• Set clear boundaries: Defining what is acceptable and what isn’t in your interactions is crucial. This clarity can prevent misunderstandings and provide a sense of stability.
  • Open communication: Expressing your feelings and concerns honestly can sometimes open the door to better understanding and mutual respect.
  • Offer support: While being there for them is important, remember that real change is a personal journey. Your support can guide them, but they need to walk the path themselves.

Daring to set boundaries is about having the courage to love ourselves, even when we risk disappointing others.

– Brene Brown

They Are Often Dismissive of Others’ Feelings

When someone dismisses your feelings, it’s as if they’re saying, “Your emotions don’t matter.” This can be deeply hurtful and invalidating, making it hard to feel safe and valued in the relationship. It’s like trying to share a piece of your heart, only to have it ignored or, worse, trampled on.

For example: You’re excited about a new hobby and share your enthusiasm with a friend, only to have them roll their eyes and change the subject. This dismissiveness can dampen your spirit and make you hesitant to share in the future.

They Have a Hard Time Showing Empathy

Empathy is the glue that holds relationships together. It’s the ability to put yourself in someone else’s shoes and understand their feelings. However, when someone lacks this ability, it creates a gap that can be hard to bridge.

Without empathy, the emotional connection that forms the basis of any strong relationship is weakened, making it challenging to feel truly connected.

They Demand Attention but Rarely Reciprocate

Picture this: You’re always there for a friend, listening to their stories, supporting their dreams, and cheering them on through every high and low. But when you need a shoulder to lean on, they’re suddenly too busy, or worse, indifferent.

It’s like pouring water into a vase that has no bottom — no matter how much you give, it’s never enough, and your own needs remain unmet. This one-sided dynamic can leave you feeling undervalued and exhausted. It’s crucial to recognize that healthy relationships are a two-way street, where both parties give and receive support and attention.

What to do: If you find yourself in this situation, consider having an honest conversation about how you feel. Sometimes, people aren’t aware of their behavior until it’s pointed out.

They Frequently Play the Victim in Various Situations

Dealing with someone who consistently sees themselves as the victim, regardless of the circumstances, can be incredibly challenging. This mindset prevents them from taking responsibility for their actions and manipulates those around them into a constant state of sympathy and apology.

This behavior can also strain relationships, as it shifts the focus away from constructive problem-solving to endless cycles of blame and reassurance.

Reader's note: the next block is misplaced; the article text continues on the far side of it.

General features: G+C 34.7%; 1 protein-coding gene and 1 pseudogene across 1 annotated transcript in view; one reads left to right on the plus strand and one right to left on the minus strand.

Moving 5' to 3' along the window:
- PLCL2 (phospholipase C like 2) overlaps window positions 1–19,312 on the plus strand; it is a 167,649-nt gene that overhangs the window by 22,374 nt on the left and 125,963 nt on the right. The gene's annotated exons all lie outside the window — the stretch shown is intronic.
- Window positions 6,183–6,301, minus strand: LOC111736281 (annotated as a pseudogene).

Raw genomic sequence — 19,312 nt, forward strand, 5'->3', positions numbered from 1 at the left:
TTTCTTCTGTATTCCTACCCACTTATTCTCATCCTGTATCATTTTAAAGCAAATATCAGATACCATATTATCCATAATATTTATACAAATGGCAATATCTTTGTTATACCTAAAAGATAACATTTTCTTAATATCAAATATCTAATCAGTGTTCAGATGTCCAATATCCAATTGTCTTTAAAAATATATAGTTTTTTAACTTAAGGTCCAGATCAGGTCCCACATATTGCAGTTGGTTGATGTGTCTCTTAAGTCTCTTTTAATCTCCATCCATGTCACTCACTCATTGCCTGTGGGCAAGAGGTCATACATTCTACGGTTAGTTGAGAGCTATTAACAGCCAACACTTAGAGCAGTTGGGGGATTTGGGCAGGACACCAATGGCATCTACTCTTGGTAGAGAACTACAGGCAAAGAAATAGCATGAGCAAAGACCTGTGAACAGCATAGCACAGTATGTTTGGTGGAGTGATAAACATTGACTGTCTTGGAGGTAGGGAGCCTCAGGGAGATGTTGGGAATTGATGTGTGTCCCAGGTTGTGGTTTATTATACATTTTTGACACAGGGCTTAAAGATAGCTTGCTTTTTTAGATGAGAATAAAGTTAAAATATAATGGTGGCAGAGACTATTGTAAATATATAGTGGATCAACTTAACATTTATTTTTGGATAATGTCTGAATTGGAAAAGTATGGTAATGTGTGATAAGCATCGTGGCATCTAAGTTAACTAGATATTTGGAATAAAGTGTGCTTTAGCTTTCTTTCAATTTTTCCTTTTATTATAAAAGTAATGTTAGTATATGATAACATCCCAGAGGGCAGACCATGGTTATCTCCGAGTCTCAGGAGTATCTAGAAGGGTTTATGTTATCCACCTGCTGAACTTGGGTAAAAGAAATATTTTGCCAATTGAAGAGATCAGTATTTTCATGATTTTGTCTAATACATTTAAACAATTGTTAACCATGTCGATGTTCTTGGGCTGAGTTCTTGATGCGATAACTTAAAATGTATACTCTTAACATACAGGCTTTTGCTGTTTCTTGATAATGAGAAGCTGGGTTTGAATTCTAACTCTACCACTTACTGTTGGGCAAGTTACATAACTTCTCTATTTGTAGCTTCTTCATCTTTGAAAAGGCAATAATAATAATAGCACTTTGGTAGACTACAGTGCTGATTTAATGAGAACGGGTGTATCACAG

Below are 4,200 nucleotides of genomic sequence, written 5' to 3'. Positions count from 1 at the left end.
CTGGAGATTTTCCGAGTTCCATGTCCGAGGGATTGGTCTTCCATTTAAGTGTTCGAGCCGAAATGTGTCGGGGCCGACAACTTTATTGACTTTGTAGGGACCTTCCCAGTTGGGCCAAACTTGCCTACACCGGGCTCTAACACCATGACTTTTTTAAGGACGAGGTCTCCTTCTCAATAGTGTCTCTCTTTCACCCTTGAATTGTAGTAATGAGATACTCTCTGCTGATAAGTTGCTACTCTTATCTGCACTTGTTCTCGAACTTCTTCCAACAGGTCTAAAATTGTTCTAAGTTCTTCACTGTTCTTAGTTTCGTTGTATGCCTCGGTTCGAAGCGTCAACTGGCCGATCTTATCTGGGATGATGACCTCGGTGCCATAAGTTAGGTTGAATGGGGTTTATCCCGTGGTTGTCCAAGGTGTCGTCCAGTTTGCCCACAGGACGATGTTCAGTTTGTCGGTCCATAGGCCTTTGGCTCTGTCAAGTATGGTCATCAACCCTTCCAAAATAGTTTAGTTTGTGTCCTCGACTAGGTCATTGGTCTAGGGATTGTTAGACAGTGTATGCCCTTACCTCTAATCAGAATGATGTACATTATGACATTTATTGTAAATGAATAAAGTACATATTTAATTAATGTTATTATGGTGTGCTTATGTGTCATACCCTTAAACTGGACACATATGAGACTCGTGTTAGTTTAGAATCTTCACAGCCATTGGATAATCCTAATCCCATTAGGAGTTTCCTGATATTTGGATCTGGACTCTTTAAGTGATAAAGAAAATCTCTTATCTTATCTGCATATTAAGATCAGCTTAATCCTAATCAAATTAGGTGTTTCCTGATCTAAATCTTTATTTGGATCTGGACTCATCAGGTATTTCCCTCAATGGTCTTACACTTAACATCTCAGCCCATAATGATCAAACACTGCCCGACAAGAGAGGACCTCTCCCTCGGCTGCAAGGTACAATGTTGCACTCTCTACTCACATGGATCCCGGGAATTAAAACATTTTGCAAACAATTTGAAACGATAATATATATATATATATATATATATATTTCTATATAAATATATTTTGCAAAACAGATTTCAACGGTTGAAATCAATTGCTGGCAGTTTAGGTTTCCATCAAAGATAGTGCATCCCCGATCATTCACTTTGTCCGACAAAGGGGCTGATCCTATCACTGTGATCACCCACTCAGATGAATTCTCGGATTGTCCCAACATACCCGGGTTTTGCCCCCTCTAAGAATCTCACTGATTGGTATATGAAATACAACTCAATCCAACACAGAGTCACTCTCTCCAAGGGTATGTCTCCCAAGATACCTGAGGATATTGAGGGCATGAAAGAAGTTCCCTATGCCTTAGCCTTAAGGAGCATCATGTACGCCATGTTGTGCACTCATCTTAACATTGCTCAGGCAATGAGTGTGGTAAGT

It's normal to want to make someone feel better when they're upset. But, it's also important to gently push them towards taking responsibility and growth. Sometimes, suggesting professional help or resources for self-reflection can help them see beyond the victim mentality.

They Struggle with Admitting Their Mistakes

Admitting we’re wrong isn’t easy. It requires humility and the courage to face our flaws. Yet, it’s a crucial step toward personal growth.

Example: Imagine you’re in a group project, and someone from the team insists their strategy is the best, even when it’s clearly not working out. This stubbornness, despite clear signs it’s not the right approach, can only slow down progress and create tension among the team.

On the other hand, recognizing and owning up to this mistake can pave the way for a better strategy and strengthen the team’s cooperation.

They Are Resistant to Change

Change can be intimidating. It’s like upgrading your old, comfortable shoes to a new pair. At first, they might feel unfamiliar and uncomfortable, but soon enough, they mold to your feet, offering better support and a new spring in your step.

Those who resist change cling to their old pair, missing the chance to experience the benefits of something new and improved simply because they’re used to the old way.

What to do: Encourage small steps. Change doesn’t have to be overwhelming. Just like slowly breaking in a new pair of shoes, small, manageable adjustments can lead to significant benefits over time.

They Resist Apologies, Seeing It as A Sign of Weakness

Saying “I’m sorry” can really make a difference. It shows we’re all human and can make mistakes. But for some people, saying sorry feels like they’re admitting defeat. They think it shows weakness, not seeing that it actually shows how strong and decent they are. A simple apology can fix a lot of problems, heal wounds, make people feel better, and help build trust and honesty in relationships.

If you know someone who struggles to apologize, be the one to set an example. Show them that saying sorry doesn’t make you weak; it shows you’re mature and responsible.

They Make Excuses Instead of Taking Action

It’s easier to find reasons why we can’t do something than to face the challenges of doing it. But every excuse is a barrier to growth. It’s like saying you can’t learn to swim because you don’t want to get wet. Overcoming excuses requires courage and a willingness to step out of our comfort zones.

Recognizing excuses for what they are — fears in disguise — can be a powerful motivator. Facing our fears head-on is the surest way to grow.

They Have a Pessimistic View of The World

Having a pessimistic view of the world means always expecting the worst, no matter the situation. This outlook can be draining, not just for the person feeling this way but for those around them as well. They tend to:

  • Always worry about what could go wrong instead of what could go right.
  • Focus more on problems than on solutions.
  • Rarely feel happy or satisfied because they’re waiting for something bad to happen.

What to do: When talking to someone who always sees things negatively, try pointing out the good things they might not have noticed. Just a small push from you could help them start seeing things in a more positive light.

They Struggle with Showing Gratitude

Gratitude is like a muscle — the more you use it, the stronger it gets. For someone with a negative outlook, this muscle might be underdeveloped. They find it hard to acknowledge the good in their lives, focusing instead on what’s lacking or what could be better.